One of the most tragic examples of how neocolonialism is still pretty much alive is land grabbing in less developed countries. The food crisis, caused partly by climate change, water depletion, soil erosion and the biofuel craze, has made things worse, as companies and even countries buy up cheap land where it is cheapest to plant food. Oxfam estimates that 227 million hectares have been sold, leased or licensed in large-scale land deals since 2001, leaving behind a trace of evicted communities (Telegraph).
Two cases of major land grabbing were exposed recently by NGOs:
- In Ethiopia, after a drought that left millions starving, tribal people from the Omo Valley risk being evicted from their lands and losing the right to use water to pave the way for dams. Those who try to resist are tortured and imprisoned, as the government decides to turn self-sufficient farmers and herders into cheap labor for big plantations, Survival International reports (link).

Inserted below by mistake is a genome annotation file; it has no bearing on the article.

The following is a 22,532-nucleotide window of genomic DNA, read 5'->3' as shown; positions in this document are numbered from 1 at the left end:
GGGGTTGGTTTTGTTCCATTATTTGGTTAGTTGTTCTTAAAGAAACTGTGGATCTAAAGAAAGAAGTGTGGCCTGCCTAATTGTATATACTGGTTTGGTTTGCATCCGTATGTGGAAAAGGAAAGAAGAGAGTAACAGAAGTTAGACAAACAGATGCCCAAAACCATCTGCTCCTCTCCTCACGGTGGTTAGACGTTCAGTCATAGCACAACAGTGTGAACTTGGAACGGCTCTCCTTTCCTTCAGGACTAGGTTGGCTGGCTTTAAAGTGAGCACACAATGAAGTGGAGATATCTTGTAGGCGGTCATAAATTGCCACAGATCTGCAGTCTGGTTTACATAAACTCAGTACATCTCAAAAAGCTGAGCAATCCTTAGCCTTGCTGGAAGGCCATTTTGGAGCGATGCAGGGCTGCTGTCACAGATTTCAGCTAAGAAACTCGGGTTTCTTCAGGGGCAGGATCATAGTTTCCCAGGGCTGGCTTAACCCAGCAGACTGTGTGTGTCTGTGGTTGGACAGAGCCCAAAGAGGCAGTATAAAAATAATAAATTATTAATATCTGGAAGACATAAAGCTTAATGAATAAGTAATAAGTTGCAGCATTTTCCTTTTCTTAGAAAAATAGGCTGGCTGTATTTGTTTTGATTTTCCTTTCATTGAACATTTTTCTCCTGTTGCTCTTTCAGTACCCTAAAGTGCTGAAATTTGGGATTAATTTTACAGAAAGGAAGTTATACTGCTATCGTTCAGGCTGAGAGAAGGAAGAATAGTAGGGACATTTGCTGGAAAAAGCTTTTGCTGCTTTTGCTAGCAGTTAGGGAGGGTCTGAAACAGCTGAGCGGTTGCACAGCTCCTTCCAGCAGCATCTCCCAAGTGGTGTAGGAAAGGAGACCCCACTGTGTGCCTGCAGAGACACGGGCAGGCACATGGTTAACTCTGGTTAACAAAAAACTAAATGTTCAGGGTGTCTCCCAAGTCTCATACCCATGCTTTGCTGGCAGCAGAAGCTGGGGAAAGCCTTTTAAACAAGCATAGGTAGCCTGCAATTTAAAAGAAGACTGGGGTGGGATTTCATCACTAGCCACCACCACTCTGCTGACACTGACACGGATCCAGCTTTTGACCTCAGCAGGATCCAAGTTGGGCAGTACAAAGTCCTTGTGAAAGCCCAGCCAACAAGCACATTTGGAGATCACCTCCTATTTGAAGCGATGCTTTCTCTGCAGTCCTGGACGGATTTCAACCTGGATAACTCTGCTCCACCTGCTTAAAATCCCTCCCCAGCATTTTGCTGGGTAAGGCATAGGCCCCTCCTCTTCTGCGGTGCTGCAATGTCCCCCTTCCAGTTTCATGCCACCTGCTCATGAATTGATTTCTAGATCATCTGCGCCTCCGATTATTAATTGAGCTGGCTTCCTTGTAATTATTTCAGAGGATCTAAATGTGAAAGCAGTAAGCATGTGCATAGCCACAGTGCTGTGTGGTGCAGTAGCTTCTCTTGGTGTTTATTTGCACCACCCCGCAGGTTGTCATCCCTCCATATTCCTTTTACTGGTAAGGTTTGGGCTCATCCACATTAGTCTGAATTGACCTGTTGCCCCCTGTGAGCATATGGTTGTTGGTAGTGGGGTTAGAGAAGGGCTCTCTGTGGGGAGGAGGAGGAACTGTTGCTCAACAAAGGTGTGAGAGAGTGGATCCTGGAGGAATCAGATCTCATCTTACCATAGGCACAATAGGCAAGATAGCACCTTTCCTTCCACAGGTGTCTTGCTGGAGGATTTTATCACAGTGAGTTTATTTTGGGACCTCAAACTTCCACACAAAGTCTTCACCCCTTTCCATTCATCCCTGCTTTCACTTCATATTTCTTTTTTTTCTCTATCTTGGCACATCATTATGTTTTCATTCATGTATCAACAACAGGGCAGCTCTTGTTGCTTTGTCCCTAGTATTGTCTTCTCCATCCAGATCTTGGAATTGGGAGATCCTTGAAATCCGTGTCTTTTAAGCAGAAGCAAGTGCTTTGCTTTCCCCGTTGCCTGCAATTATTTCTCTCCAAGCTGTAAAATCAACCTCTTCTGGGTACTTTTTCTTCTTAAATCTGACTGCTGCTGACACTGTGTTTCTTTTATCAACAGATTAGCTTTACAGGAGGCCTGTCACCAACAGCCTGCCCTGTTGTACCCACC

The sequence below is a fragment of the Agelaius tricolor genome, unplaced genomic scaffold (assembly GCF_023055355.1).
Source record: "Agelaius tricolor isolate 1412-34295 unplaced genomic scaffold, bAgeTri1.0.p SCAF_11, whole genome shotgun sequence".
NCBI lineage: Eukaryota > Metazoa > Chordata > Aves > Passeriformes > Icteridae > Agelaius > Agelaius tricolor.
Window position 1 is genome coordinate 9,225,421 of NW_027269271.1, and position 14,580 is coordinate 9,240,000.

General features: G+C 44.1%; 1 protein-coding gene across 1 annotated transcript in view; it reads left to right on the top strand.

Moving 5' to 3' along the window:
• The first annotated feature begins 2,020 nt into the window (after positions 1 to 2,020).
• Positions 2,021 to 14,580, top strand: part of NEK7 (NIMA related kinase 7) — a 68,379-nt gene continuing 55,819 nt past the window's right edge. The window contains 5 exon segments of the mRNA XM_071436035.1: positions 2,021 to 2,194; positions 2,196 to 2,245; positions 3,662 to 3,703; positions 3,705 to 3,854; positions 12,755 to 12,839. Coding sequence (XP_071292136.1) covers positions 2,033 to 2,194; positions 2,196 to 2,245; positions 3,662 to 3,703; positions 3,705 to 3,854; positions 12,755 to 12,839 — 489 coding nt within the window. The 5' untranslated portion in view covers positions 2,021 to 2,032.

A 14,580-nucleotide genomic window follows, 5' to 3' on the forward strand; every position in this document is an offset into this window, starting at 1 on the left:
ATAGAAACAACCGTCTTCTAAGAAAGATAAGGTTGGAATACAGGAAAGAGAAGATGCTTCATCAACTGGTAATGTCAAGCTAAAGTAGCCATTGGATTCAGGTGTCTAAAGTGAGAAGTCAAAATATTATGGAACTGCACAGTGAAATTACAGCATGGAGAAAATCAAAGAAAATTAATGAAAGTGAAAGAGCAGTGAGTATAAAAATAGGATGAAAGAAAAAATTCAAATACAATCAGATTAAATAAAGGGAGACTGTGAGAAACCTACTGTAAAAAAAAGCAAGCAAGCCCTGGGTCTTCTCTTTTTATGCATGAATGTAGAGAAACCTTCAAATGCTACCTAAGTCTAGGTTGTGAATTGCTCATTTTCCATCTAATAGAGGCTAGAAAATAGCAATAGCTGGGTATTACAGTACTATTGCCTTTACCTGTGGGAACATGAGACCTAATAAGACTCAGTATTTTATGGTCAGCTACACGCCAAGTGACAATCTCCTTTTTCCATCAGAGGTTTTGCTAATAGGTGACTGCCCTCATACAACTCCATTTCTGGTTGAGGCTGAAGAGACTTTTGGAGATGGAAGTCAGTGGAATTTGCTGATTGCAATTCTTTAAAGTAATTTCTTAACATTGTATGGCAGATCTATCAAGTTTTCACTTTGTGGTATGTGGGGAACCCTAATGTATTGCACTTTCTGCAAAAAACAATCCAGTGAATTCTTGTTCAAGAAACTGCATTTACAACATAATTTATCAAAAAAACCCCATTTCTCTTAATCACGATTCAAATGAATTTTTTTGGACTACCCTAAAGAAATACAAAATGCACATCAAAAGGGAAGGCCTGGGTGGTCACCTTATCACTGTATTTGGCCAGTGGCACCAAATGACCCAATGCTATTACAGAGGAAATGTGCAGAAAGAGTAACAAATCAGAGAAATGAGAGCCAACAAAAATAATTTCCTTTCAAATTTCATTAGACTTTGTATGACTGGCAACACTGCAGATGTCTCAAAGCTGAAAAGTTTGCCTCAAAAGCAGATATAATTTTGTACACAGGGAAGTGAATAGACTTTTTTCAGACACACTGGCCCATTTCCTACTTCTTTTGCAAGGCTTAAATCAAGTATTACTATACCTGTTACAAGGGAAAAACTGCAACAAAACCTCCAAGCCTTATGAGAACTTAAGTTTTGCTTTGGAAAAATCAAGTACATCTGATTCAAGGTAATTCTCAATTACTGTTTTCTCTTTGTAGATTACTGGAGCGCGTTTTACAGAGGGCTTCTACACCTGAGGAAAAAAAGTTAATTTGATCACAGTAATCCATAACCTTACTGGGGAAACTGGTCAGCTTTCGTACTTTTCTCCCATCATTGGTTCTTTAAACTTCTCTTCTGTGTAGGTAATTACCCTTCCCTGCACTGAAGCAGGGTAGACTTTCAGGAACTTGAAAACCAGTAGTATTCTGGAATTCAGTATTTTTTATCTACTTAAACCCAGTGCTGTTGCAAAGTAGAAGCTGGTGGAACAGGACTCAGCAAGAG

- In Uganda, about 20,000 people were evicted from their lands so that they could be delivered to the UK-based New Forests Company, which is planting trees to sell carbon credits and timber. Despite being labeled as “encroachers”, these people had been given deeds by the government and were struggling for their rights in court when they were evicted and their communities shattered, Oxfam reports (Climate Connections).
The expressions “colonialism” and “accumulation by dispossession” are usually taught in school (if they’re taught at all) as denoting past regimes of exploitation. But this is the present, not the past.